It’s a rare experience for one of my gray hairs and reverence to watch a beloved childhood TV show and discover that it’s actually better than remembered. But such is the case for me with Yancy Derringer, a 1958-59 show that’s technically classed as a Western. It’s not really, though, because it’s set in New Orleans and the action is mostly urban. You could make a case that it’s really historical Noir (of course, I see Noir under every bed).
The eponymous hero, Yancy (played by stunt man and actor Jock Mahoney), is a scion of New Orleans’ elite society, a Confederate veteran, who returns from a sojourn in the Wild West to find that his riverboat is in someone else’s possession, along with the old family plantation, and his mansion (the same one they used in Gone With the Wind, by the way) has been turned into a casino.
Burning with anger at the local criminal element, Yancy gets an offer that you’d think anyone could refuse, from the federal administrator of New Orleans, currently under martial law. This man is John Colton, played by a Scandinavian-American actor named Kevin Hagen. He wants Yancy to be his (unpaid) “underground agent,” keeping tabs on the illegal side of life in the post-bellum Big Easy. Yancy, who like most 1950s TV heroes can apparently subsist on danger alone, agrees, because he cares about his city.
This perilous life is made safer by the fact that he comes equipped with full-time personal security. This is in the person of Pahoo-Ka-Ta-Wah, a Pawnee chief who (according to the story line) once saved Yancy’s life, and is now obligated by tribal tradition to protect him forever. Pahoo, though he never speaks and communicates only through sign language, is one of the highlights of the show. Immobile and impassive as a cigar store Indian much of the time, he still manages to command our attention, and when he springs into action he’s silent and deadly. He’s played by X Brands (his real name), a German-American actor who played a lot of Native Americans. But his costume is far more authentic (to my eyes) than anything we generally saw in old Westerns (I wonder if it wasn’t copied from a George Catlin portrait or some such), and, at least according to TV lore, his sign language is correct. Real Native Americans praised his performance. It’s particularly fun to watch Brands and Mahoney work together in action scenes – they’re a smooth tag team, perfectly in synch.
During the first episodes, Yancy is the archetypal impoverished aristocrat, subsisting on gambling winnings, skipping meals sometimes, but always impeccably dressed, usually in a white suit. He’s as smooth with the ladies as James Bond, and there’s a fresh flirtation in every episode. His chief companion, however, is Madame Francine, played by Frances Bergen (wife of ventriloquist Edgar Bergen and mother of Candice). Madame Francine’s business is ostensibly a gambling house, but it’s full of beautiful girls, and this is New Orleans, so we all know what was going on. But you didn’t mention such things on TV in the ‘50s.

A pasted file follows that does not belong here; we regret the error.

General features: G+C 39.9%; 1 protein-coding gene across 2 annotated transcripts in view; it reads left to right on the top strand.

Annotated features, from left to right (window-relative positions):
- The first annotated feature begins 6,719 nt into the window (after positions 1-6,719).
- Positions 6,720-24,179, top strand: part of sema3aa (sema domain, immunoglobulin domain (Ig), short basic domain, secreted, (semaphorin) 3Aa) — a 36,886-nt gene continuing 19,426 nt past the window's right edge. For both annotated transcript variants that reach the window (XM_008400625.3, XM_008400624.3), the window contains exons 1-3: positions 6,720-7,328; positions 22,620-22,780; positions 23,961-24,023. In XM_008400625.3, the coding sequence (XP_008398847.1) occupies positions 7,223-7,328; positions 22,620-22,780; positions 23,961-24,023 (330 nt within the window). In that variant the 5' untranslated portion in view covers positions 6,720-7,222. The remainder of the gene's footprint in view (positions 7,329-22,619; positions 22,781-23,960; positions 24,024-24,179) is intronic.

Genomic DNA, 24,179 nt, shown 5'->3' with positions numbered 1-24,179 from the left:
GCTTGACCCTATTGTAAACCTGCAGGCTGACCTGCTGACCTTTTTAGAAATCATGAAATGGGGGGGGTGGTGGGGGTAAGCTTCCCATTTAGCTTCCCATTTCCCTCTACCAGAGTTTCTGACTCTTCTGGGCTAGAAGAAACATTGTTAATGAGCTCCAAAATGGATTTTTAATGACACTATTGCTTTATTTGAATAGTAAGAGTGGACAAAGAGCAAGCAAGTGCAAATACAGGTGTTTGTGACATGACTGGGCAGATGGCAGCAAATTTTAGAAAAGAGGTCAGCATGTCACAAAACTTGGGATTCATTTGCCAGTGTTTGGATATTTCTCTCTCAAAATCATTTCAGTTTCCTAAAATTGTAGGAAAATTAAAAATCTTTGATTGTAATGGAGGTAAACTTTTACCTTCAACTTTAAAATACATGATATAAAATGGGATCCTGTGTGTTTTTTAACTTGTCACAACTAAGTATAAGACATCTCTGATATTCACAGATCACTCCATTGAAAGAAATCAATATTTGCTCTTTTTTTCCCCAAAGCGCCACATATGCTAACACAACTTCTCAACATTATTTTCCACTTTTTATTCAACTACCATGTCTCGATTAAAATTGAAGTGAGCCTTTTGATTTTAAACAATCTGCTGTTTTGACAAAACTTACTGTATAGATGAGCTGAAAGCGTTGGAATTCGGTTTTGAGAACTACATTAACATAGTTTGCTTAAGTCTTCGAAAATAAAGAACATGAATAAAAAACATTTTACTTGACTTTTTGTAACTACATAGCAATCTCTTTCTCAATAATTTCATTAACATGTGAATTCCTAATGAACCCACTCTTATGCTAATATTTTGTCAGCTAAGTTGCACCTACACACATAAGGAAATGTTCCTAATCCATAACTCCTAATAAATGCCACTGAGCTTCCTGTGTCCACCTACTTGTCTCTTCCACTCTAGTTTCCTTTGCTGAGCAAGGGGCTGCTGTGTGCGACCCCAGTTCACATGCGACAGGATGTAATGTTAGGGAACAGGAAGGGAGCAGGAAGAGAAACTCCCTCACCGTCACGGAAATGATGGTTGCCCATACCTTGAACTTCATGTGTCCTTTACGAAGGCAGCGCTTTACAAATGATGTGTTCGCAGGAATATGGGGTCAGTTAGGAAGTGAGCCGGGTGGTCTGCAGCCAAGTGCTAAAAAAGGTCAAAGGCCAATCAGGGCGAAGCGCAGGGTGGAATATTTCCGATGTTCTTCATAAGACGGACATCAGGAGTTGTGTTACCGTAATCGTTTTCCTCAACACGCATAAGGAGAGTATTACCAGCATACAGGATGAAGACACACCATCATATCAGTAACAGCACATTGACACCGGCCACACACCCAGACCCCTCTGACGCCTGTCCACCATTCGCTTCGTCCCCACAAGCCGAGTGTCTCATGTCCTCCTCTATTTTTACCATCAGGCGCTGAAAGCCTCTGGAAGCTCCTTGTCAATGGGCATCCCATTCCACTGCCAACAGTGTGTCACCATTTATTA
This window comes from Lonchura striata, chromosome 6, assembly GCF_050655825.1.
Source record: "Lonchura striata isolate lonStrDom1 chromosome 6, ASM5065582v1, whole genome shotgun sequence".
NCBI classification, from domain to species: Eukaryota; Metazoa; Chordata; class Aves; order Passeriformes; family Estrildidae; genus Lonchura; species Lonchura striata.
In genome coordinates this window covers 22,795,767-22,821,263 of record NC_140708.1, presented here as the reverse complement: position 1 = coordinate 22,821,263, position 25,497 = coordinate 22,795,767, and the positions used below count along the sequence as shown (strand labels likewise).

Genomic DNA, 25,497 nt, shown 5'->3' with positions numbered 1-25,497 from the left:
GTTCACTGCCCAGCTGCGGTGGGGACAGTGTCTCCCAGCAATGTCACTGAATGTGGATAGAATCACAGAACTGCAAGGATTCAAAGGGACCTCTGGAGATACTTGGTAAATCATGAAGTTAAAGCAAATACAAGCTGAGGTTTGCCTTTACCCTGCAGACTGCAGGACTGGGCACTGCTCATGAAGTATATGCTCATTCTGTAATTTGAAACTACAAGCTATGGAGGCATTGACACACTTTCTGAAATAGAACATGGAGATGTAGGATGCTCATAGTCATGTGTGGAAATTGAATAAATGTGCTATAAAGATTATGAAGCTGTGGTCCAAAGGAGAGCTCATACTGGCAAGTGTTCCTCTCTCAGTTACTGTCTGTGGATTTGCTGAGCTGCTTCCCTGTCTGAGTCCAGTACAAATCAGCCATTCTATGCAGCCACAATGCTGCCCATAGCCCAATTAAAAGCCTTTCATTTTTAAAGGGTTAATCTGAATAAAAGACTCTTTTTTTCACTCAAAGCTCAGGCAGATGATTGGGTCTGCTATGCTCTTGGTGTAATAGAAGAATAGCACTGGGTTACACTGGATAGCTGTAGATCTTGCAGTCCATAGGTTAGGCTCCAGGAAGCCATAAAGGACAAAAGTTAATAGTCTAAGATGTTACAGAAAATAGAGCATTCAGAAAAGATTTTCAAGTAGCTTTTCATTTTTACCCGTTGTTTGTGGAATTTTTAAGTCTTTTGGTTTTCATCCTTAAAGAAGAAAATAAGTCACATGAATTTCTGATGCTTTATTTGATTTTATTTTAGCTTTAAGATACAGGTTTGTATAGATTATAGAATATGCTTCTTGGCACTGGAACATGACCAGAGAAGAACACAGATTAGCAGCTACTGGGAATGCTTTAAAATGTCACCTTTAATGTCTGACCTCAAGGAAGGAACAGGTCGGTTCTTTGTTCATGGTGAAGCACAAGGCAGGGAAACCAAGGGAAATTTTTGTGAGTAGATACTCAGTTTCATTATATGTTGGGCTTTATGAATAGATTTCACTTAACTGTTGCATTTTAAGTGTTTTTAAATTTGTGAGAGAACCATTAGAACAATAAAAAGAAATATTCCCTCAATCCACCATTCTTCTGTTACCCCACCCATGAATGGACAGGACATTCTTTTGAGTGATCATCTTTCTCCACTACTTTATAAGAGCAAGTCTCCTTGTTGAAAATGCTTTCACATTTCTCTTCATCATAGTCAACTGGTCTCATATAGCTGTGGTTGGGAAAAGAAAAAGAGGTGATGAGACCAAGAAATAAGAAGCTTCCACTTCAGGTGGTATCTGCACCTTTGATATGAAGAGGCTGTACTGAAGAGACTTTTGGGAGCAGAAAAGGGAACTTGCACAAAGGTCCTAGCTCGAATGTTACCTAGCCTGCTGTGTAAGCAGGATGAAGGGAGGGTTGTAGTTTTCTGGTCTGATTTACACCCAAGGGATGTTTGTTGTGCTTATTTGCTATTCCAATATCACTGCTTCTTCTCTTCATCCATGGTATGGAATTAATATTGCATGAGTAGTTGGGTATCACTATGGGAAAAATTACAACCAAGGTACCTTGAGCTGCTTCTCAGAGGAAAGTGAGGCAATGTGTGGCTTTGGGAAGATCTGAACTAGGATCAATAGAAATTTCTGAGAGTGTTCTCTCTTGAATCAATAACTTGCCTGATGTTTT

The series was created and partly owned by a husband and wife team, Richard Sale and Mary Loos. Sale had an amazing career, starting as a pulp writer and eventually becoming a Hollywood script writer and director. Mary was the niece of legendary screenwriter Anita Loos, but had a formidable career herself. Their sensibilities are visible all through the series – minorities are treated with unusual respect for the time, and women play strong parts. The scripts are generally sharp and clever, considering the limitations of the medium and the time constraints of the half-hour format.
A nice feature is that Yancy Derringer anticipated today’s miniseries. The show kept continuity between episodes – if Yancy mentions in one episode that he’s taking the train to Nevada soon, the next installment will show him on the train. Several minor characters return more than once. Previous events do not disappear, but are recalled and remarked on.
Yancy Derringer was a ratings success, and was on track to be renewed for a second season. Then, according to legend, the network tried to get a piece of the ownership, the owners refused, and negotiations collapsed. However, in those days one season meant 34 episodes. So you can have a pretty nice marathon by streaming it on Amazon Plus – though they omit one episode because (apparently) a good print of it no longer exists. You can see them all if you buy the DVD set.
I finished streaming it today. And had a very good time.
By the way, the first time I heard the expression “I’m your huckleberry,” popularized by Val Kilmer in Tombstone, was in the pilot episode of Yancy Derringer.